After graduating from college, I found myself cowering in the face of responsibility. For four years, I’d complained about 8 AM seminars and whined every hour through an all-nighter. I could not wait to graduate. That is, until I caught wind of exactly what came next.
Faced with an ultimatum: work or die, I tapped into my creative problem solving. I came up with a clever scheme to travel, and still make some use of my degree. Under the pretense of “field work,” I booked a flight to Central America and summoned a friend to take it on with me.
We arrived in Tegucigalpa, Honduras, and headed right to the small town of Suyapa on the outskirts of town. The taxi stopped, and we found ourselves looking out-of-place and bleary-eyed in a quiet plaza central. According to our “formal instructions” we would be greeted by a friend of a friend. Just as we were beginning to grow concerned, a friendly voice hollered across the square. The gringas had landed and word traveled fast.
We were immediately swept up into a growing entourage and led through town and up the hillside. On our way, we passed women vending tortillas and children playing in the streets. The welcome we received was warm, and we were happy to have arrived.
Winding past modest houses, the scent of chorizo drifted to the street. Before we knew it, we were home. We walked into our quaint little compound and were given swift instructions not to exit without an escort after dark. The presence of gangs was strong up the hill and it just wasn’t safe.
Exhausted from the transit, we assessed our open-air apartment, clambered under a mosquito net, and drifted off to sleep. That is, until we were awoken by our neighborhood roosters. Right on schedule, at about 3 AM, and promptly every few minutes thereafter.
Over the next few weeks, the cock-a-doodle-doos morphed into lullabies and we grew accustomed to the new digs. In the evenings, when not out visiting with friends, we were face-to-face with confinement. Wanting to make the best of the situation, we got creative. We tried yoga, and successfully freaked out a repairman when surprised mid-om. Other times we visited with our neighbor to practice our Spanish. More often than not, however, we got creative with the local ingredients.
Working with not much more than rice, beans, and tortillas, we looked forward to the days when we’d find a truck in the main square. Its bed would be filled with fresh produce, and the pineapple really mixed up our salsa-of-the-day. Other days, we’d find the cheese man.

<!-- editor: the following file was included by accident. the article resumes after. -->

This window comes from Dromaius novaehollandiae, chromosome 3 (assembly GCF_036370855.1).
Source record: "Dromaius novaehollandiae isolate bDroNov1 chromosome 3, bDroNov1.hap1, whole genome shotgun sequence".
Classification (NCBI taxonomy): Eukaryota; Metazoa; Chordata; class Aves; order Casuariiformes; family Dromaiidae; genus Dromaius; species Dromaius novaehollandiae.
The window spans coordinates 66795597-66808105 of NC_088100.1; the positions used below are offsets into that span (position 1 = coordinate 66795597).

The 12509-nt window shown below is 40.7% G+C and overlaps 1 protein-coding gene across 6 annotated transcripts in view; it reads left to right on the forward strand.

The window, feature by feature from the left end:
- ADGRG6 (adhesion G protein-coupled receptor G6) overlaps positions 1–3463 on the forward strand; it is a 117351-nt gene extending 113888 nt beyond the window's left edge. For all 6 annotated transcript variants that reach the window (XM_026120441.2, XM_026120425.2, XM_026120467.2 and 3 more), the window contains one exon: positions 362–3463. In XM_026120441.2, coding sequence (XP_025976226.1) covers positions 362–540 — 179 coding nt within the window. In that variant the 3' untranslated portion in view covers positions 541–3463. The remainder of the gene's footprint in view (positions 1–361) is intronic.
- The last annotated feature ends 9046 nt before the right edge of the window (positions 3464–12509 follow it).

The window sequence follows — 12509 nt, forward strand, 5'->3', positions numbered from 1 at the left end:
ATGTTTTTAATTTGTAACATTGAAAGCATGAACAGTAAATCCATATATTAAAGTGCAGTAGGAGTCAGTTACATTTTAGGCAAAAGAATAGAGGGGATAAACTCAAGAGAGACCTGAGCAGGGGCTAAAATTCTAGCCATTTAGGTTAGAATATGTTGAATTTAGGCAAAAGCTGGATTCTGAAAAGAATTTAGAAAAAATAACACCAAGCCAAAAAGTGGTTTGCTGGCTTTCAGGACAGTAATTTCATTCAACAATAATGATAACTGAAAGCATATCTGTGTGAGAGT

Usually just across from the pupusa stands, he would wheel up his cart filled with blocks of soft, white cheese. Initially taking it to be some kind of farmer’s cheese, we arrived shortly at its variety. Endearingly dubbed “essence of vaca [cow]” due to the musty overtones, when sandwiched between tortillas it was the next best thing to delectable.
Gradually, we developed a taste for the funky cheese (or the boredom left us exercising hand-to-mouth technique). The kilos began to multiply. After leaving, I didn’t think I’d miss the bovine delight, but turns out I much prefer pasture to plastic. Korea’s endless supply of processed cheese is anything but enthralling.
With springtime taking hold in Korea, it’s bittersweet. I find myself inhaling the penetrating scent of manure, and trying hard not to pass out. I feel I am not alone in this quest. As I pass students in my rural school’s halls, their hands cover their noses, and their eyes show signs of an Armageddon. They move swiftly, and scramble into their next weather-sealed classroom. The situation being what it is, I’ve channeled the disgust and shifted my thoughts to nostalgia. An ode to the vaca, I decided to take on homemade cheese.
The modernity of Korea’s pasteurization methods seem to have eradicated the udder cowiness from locally sourced milk. This means a vaca-free cheese, but it doesn’t account for the cross-contamination of machinery. Cheesecloth seems to be a specialty item, and in my neck it just couldn’t be found. Coffee came into play with my endeavor, and I’m hoping “essence of java” isn’t all that awful.
I set up shop with the best I could find: a hand-drip coffee percolator and a utility-sized filter. This certainly wasn’t ideal, but it was all I could do. Due to the lack of drainage, I ditched the filter part-way through. This is good news to one disgruntled barista. It proved exhausting to coax just one filter from her industrial stash, and I wasn’t looking forward to a follow-up visit.
The contraption didn’t drain the cheese as efficiently as I had hoped. In crisis mode, I also involved a tea sieve. This allowed for some extra whey to escape, and should also round out the flavor with a nice herbal quality.
Rather than admit defeat, I’m going to make it work. I was planning to use my queso for enchiladas, so the liquidy goodness should mix fine with chicken and green chiles as a filling. I’ll report back post-consumption, but all in all not a complete lost cause. I could keep tweaking until the cows come home, but I’m hungry. “It’ll do, pig, it’ll do.”
Makes about 4 ounces
1 quart (1,000 mL) whole milk
2 T lemon juice
coarse salt, to taste
1. In a non-aluminim pot on the stove, heat the milk until just about to boil (85 degrees Celsius/185 degrees Fahrenheit). Mix in the lemon juice, and turn off the heat. Allow the mixture to stand for about 10 minutes. You should see curds starting to form along the surface as they separate from the whey.
2. Pour the mixture into a straining device of your choice. If cheesecloth is available, take this route. Next best, use a fine sieve. Last resort, try the coffee dripper. Allow the whey to drain off of the curds for a couple of minutes, then sprinkle curds liberally with salt.
3. Continue to drain the cheese overnight. The next day, squeeze or press the heap of goodness to wring out any excess moisture(I’m still figuring out how to do this). Enjoy.